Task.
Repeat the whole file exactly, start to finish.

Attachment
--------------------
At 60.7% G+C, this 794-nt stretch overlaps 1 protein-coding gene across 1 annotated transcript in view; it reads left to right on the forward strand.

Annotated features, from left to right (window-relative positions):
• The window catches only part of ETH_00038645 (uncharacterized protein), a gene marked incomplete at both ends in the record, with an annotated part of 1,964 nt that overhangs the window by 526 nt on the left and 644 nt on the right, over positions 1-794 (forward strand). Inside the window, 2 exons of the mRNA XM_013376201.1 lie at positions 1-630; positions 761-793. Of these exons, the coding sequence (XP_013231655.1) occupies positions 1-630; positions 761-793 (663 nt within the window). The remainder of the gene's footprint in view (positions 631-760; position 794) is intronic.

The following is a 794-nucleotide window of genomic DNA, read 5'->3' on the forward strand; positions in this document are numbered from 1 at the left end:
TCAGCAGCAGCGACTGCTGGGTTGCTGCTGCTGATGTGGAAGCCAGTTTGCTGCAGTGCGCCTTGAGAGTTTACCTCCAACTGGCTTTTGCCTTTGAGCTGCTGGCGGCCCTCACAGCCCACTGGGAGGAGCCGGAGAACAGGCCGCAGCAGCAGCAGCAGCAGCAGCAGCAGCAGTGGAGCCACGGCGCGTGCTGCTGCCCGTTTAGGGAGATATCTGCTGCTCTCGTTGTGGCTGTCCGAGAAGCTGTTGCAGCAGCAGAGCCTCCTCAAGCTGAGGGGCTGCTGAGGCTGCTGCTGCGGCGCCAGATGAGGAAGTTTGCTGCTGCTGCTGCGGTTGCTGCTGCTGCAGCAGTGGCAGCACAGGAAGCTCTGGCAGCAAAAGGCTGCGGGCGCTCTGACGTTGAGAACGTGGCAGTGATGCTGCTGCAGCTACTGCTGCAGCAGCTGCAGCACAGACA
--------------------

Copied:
At 60.7% G+C, this 794-nt stretch overlaps 1 protein-coding gene across 1 annotated transcript in view; it reads left to right on the forward strand.

Annotated features, from left to right (window-relative positions):
• The window catches only part of ETH_00038645 (uncharacterized protein), a gene marked incomplete at both ends in the record, with an annotated part of 1,964 nt that overhangs the window by 526 nt on the left and 644 nt on the right, over positions 1-794 (forward strand). Inside the window, 2 exons of the mRNA XM_013376201.1 lie at positions 1-630; positions 761-793. Of these exons, the coding sequence (XP_013231655.1) occupies positions 1-630; positions 761-793 (663 nt within the window). The remainder of the gene's footprint in view (positions 631-760; position 794) is intronic.

The following is a 794-nucleotide window of genomic DNA, read 5'->3' on the forward strand; positions in this document are numbered from 1 at the left end:
TCAGCAGCAGCGACTGCTGGGTTGCTGCTGCTGATGTGGAAGCCAGTTTGCTGCAGTGCGCCTTGAGAGTTTACCTCCAACTGGCTTTTGCCTTTGAGCTGCTGGCGGCCCTCACAGCCCACTGGGAGGAGCCGGAGAACAGGCCGCAGCAGCAGCAGCAGCAGCAGCAGCAGCAGTGGAGCCACGGCGCGTGCTGCTGCCCGTTTAGGGAGATATCTGCTGCTCTCGTTGTGGCTGTCCGAGAAGCTGTTGCAGCAGCAGAGCCTCCTCAAGCTGAGGGGCTGCTGAGGCTGCTGCTGCGGCGCCAGATGAGGAAGTTTGCTGCTGCTGCTGCGGTTGCTGCTGCTGCAGCAGTGGCAGCACAGGAAGCTCTGGCAGCAAAAGGCTGCGGGCGCTCTGACGTTGAGAACGTGGCAGTGATGCTGCTGCAGCTACTGCTGCAGCAGCTGCAGCACAGACA